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Article
June 2, 1989

Current Concepts in Brain Resuscitation

Author Affiliations

From the Department of Anesthesiology and Critical Care Medicine, The Johns Hopkins University School of Medicine, Baltimore, Md.

From the Department of Anesthesiology and Critical Care Medicine, The Johns Hopkins University School of Medicine, Baltimore, Md.

JAMA. 1989;261(21):3143-3147. doi:10.1001/jama.1989.03420210091022
Abstract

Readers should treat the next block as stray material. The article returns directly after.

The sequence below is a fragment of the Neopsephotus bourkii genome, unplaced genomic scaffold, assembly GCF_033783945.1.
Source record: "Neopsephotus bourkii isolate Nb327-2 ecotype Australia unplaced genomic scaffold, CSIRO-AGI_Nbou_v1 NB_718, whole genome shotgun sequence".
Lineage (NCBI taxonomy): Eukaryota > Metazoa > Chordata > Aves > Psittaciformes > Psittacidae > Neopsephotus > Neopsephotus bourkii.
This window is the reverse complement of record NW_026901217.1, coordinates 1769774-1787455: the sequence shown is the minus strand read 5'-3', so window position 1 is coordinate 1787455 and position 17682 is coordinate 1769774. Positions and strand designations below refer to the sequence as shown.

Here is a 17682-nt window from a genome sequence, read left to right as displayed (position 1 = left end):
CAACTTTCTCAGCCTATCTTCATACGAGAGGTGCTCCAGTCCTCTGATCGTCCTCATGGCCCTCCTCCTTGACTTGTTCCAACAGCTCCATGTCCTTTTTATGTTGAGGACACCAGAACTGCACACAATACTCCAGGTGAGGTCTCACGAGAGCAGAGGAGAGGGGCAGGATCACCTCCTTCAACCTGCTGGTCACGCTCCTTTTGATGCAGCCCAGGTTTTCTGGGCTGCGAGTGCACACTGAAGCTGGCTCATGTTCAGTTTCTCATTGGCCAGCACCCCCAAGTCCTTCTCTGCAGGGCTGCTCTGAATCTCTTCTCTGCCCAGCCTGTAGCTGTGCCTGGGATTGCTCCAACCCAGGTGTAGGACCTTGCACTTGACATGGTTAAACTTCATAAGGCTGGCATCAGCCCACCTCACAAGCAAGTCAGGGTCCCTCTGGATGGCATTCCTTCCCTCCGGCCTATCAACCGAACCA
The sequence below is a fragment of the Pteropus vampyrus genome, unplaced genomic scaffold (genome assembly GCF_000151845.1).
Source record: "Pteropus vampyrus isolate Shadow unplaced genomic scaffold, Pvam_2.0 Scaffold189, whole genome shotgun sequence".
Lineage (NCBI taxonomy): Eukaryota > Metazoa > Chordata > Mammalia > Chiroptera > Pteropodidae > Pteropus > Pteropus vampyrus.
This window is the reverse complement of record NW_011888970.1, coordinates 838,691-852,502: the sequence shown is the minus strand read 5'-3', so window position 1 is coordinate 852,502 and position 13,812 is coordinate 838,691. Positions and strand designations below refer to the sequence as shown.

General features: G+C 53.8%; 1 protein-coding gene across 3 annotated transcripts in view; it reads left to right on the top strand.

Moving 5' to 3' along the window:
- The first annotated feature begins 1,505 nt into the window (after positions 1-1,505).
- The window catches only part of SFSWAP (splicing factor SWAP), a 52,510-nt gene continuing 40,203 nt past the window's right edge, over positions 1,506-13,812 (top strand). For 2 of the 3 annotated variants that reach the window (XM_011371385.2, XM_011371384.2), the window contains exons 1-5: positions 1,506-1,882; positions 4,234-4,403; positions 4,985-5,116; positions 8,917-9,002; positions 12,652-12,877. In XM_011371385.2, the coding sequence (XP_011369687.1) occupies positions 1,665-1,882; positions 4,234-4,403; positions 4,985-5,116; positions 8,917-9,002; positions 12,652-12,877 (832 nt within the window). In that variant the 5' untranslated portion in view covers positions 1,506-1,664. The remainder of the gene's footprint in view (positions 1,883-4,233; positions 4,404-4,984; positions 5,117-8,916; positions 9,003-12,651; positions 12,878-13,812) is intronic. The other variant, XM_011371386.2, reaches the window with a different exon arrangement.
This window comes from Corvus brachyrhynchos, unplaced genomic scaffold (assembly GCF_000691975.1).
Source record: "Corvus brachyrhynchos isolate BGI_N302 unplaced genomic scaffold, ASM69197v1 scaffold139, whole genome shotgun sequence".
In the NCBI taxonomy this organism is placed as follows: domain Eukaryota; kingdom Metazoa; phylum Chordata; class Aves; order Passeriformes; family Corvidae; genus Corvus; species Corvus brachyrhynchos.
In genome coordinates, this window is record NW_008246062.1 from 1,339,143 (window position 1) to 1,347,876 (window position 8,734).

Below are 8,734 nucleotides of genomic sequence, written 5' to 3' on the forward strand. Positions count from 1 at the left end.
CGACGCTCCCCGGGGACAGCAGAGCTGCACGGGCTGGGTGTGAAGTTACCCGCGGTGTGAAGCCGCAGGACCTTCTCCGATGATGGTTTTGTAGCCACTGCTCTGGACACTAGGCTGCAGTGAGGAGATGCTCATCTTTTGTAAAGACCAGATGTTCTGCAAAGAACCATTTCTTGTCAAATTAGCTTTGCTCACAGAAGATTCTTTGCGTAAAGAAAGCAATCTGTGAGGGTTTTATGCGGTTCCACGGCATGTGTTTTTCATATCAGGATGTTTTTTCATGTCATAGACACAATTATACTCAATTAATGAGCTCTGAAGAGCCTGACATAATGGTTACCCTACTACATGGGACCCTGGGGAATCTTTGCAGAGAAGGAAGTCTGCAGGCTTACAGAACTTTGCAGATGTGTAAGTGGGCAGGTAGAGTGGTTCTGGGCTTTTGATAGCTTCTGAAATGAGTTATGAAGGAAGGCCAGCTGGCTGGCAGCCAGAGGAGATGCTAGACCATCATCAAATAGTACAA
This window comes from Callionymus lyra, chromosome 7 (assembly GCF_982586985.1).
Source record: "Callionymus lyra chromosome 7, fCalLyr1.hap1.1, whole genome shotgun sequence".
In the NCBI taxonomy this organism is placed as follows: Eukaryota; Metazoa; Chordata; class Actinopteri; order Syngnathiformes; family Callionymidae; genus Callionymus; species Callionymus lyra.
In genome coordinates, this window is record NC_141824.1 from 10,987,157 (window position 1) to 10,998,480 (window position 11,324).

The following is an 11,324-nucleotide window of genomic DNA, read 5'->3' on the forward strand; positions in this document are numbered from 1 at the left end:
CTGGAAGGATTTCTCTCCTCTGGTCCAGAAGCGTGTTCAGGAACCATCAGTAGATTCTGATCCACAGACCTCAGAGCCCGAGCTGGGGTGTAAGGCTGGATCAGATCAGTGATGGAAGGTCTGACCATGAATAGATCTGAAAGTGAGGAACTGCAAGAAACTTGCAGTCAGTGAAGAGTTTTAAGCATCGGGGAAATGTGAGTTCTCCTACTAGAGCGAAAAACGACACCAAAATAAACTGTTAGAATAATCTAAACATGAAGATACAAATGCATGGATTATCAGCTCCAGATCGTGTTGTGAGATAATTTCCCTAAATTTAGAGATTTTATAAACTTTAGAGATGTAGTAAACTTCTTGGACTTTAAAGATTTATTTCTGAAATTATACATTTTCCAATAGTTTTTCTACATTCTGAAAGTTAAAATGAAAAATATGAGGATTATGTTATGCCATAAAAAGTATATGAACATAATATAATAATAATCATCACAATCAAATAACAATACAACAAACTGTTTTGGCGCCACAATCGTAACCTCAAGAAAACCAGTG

WHILE the initial impetus for intensive care 20 years ago grew out of major advances in cardiac and pulmonary care, the last decade has seen a tremendous interest in neurological intensive care. Several factors have combined to stimulate this interest. First, as intensivists provided better care to sicker patients with cardiac and pulmonary disease, critically ill patients survived more often and a review of their longterm complications noted a significant frequency of neurological problems. Next, as an outgrowth of the Vietnam War, techniques for rapid evacuation of casualties were used to improve treatment for traffic accident victims in the United States. The result was large numbers of hospitalized patients with head injury. Neurosurgical techniques designed to treat head-injured patients, including intracranial pressure monitoring, became commonplace in tertiary care hospitals. Pharmacologic and physiological treatment for cerebral edema, developed for patients with head injury, was used in medical patients with conditions ranging

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